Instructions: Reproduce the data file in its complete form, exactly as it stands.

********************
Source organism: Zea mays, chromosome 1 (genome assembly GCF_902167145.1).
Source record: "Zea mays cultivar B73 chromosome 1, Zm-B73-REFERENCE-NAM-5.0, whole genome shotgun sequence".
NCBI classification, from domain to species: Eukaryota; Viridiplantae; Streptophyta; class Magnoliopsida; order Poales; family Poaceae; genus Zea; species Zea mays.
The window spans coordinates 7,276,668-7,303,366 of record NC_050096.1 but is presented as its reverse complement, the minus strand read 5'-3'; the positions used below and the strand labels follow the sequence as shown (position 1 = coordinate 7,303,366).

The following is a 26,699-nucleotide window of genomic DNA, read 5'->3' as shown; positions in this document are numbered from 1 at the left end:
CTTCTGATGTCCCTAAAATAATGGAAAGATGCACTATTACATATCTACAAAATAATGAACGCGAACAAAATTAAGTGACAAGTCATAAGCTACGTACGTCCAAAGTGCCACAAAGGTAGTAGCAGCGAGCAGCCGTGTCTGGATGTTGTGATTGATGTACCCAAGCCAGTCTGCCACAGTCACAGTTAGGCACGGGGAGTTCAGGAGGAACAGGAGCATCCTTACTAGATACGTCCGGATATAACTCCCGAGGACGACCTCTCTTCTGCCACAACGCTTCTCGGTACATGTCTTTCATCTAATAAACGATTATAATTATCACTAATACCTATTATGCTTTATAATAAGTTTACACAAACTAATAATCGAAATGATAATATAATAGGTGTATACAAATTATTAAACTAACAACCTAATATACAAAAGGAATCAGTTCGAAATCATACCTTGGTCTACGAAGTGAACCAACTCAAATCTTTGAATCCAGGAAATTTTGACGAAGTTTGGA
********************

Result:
Source organism: Zea mays, chromosome 1 (genome assembly GCF_902167145.1).
Source record: "Zea mays cultivar B73 chromosome 1, Zm-B73-REFERENCE-NAM-5.0, whole genome shotgun sequence".
NCBI classification, from domain to species: Eukaryota; Viridiplantae; Streptophyta; class Magnoliopsida; order Poales; family Poaceae; genus Zea; species Zea mays.
The window spans coordinates 7,276,668-7,303,366 of record NC_050096.1 but is presented as its reverse complement, the minus strand read 5'-3'; the positions used below and the strand labels follow the sequence as shown (position 1 = coordinate 7,303,366).

The following is a 26,699-nucleotide window of genomic DNA, read 5'->3' as shown; positions in this document are numbered from 1 at the left end:
CTTCTGATGTCCCTAAAATAATGGAAAGATGCACTATTACATATCTACAAAATAATGAACGCGAACAAAATTAAGTGACAAGTCATAAGCTACGTACGTCCAAAGTGCCACAAAGGTAGTAGCAGCGAGCAGCCGTGTCTGGATGTTGTGATTGATGTACCCAAGCCAGTCTGCCACAGTCACAGTTAGGCACGGGGAGTTCAGGAGGAACAGGAGCATCCTTACTAGATACGTCCGGATATAACTCCCGAGGACGACCTCTCTTCTGCCACAACGCTTCTCGGTACATGTCTTTCATCTAATAAACGATTATAATTATCACTAATACCTATTATGCTTTATAATAAGTTTACACAAACTAATAATCGAAATGATAATATAATAGGTGTATACAAATTATTAAACTAACAACCTAATATACAAAAGGAATCAGTTCGAAATCATACCTTGGTCTACGAAGTGAACCAACTCAAATCTTTGAATCCAGGAAATTTTGACGAAGTTTGGA